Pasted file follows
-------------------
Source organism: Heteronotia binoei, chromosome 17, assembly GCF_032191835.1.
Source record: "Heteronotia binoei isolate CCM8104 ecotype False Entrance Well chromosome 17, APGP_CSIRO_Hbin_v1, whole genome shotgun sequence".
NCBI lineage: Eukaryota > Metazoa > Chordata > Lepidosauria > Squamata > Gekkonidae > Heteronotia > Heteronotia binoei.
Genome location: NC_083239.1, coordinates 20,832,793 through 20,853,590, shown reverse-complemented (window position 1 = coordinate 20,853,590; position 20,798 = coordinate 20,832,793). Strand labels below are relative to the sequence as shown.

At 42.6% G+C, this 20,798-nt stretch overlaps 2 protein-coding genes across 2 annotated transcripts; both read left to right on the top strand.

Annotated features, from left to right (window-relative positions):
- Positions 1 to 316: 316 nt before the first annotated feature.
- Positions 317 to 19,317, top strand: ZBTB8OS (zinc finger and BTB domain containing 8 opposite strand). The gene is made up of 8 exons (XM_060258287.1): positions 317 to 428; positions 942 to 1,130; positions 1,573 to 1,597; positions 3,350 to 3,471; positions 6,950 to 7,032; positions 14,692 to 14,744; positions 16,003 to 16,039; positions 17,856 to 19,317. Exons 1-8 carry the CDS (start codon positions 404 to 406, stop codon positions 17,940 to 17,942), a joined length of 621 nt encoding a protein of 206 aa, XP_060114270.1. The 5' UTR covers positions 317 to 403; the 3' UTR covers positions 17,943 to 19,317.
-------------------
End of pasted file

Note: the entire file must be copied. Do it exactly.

Source organism: Heteronotia binoei, chromosome 17, assembly GCF_032191835.1.
Source record: "Heteronotia binoei isolate CCM8104 ecotype False Entrance Well chromosome 17, APGP_CSIRO_Hbin_v1, whole genome shotgun sequence".
NCBI lineage: Eukaryota > Metazoa > Chordata > Lepidosauria > Squamata > Gekkonidae > Heteronotia > Heteronotia binoei.
Genome location: NC_083239.1, coordinates 20,832,793 through 20,853,590, shown reverse-complemented (window position 1 = coordinate 20,853,590; position 20,798 = coordinate 20,832,793). Strand labels below are relative to the sequence as shown.

At 42.6% G+C, this 20,798-nt stretch overlaps 2 protein-coding genes across 2 annotated transcripts; both read left to right on the top strand.

Annotated features, from left to right (window-relative positions):
- Positions 1 to 316: 316 nt before the first annotated feature.
- Positions 317 to 19,317, top strand: ZBTB8OS (zinc finger and BTB domain containing 8 opposite strand). The gene is made up of 8 exons (XM_060258287.1): positions 317 to 428; positions 942 to 1,130; positions 1,573 to 1,597; positions 3,350 to 3,471; positions 6,950 to 7,032; positions 14,692 to 14,744; positions 16,003 to 16,039; positions 17,856 to 19,317. Exons 1-8 carry the CDS (start codon positions 404 to 406, stop codon positions 17,940 to 17,942), a joined length of 621 nt encoding a protein of 206 aa, XP_060114270.1. The 5' UTR covers positions 317 to 403; the 3' UTR covers positions 17,943 to 19,317.